People should engage in active investing only if they’re convinced that (a) pricing mistakes occur in the market they’re considering and (b) they – or the managers they hire – are capable of identifying those mistakes and taking advantage of them. Unless both of those things are true, any time, effort, transaction costs and management fees expended on active management will be wasted. Active management has to be seen as the search for mistakes.
....
Theory assumes investors are clinical, unemotional and objective, and always willing to substitute a cheap asset for a dear one. In practice, there are numerous reasons why one asset can be priced wrong – in the absolute or relative to others – and stay that way for months or years. Those are mistakes, and superior investment records belong to investors who take advantage of them consistently.
... concluding with
Risk control isn’t an action so much as it is a mindset. It stems largely from putting at least as much emphasis on avoiding mistakes as on doing great things.

Risk control – and consistent success in investing – requires an understanding of the fact that high returns don’t just come along for the picking; others must create them for us by making mistakes. And looked at that way, we’ll do a better job if we force ourselves to understand the mistake we think is being made, and why.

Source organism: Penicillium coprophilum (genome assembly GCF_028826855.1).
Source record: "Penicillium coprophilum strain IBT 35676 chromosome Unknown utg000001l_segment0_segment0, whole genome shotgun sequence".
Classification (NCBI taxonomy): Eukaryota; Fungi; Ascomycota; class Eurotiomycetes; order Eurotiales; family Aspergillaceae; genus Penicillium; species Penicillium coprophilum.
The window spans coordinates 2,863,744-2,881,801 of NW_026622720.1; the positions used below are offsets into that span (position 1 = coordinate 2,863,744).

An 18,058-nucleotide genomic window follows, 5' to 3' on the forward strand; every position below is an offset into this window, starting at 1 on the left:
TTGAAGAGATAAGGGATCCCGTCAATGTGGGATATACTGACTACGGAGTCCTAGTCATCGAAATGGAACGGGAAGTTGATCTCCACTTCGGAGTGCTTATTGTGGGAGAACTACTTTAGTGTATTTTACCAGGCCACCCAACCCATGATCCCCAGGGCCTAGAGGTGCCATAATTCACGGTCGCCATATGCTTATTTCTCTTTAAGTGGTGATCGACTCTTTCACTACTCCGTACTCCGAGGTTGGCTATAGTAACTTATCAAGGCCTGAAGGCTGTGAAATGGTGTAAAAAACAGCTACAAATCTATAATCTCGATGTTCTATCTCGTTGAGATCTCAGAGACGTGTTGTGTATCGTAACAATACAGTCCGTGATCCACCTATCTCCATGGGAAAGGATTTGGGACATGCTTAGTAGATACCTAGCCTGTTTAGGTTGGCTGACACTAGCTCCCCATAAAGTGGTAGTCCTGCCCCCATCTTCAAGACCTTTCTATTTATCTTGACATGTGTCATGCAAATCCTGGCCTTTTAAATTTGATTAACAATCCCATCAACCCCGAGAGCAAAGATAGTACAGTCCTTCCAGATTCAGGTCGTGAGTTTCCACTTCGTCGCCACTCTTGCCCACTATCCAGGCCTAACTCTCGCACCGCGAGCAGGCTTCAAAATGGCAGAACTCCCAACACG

Risk control requires that we avoid the analytical and psychological errors to which others succumb.

In particular, risk control requires that we temper our belief in our opinions with acceptance of our fallibility.

In the end, superior investing is all about mistakes . . . and about being the person who profits from them, not the one who commits them.
“The search for truth is more precious than its possession.” Albert Einstein
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Re: Howard Marks' Memos - Bubbles & Bubbles on top of Bubble

Postby ig17 » 16 Jan 2014 22:24

New memo: Getting Lucky

"Performance is what happens when events collide with an existing portfolio." -- Howard Marks
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Re: Howard Marks' Memos - Bubbles & Bubbles on top of Bubble

Postby poedin » 17 Jan 2014 02:23

ig17 wrote:New memo: Getting Lucky

"Performance is what happens when events collide with an existing portfolio." -- Howard Marks


... good investors diversify and is right more often, over a period of time.
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Re: Howard Marks' Memos - Bubbles & Bubbles on top of Bubble

Postby George$ » 17 Jan 2014 06:30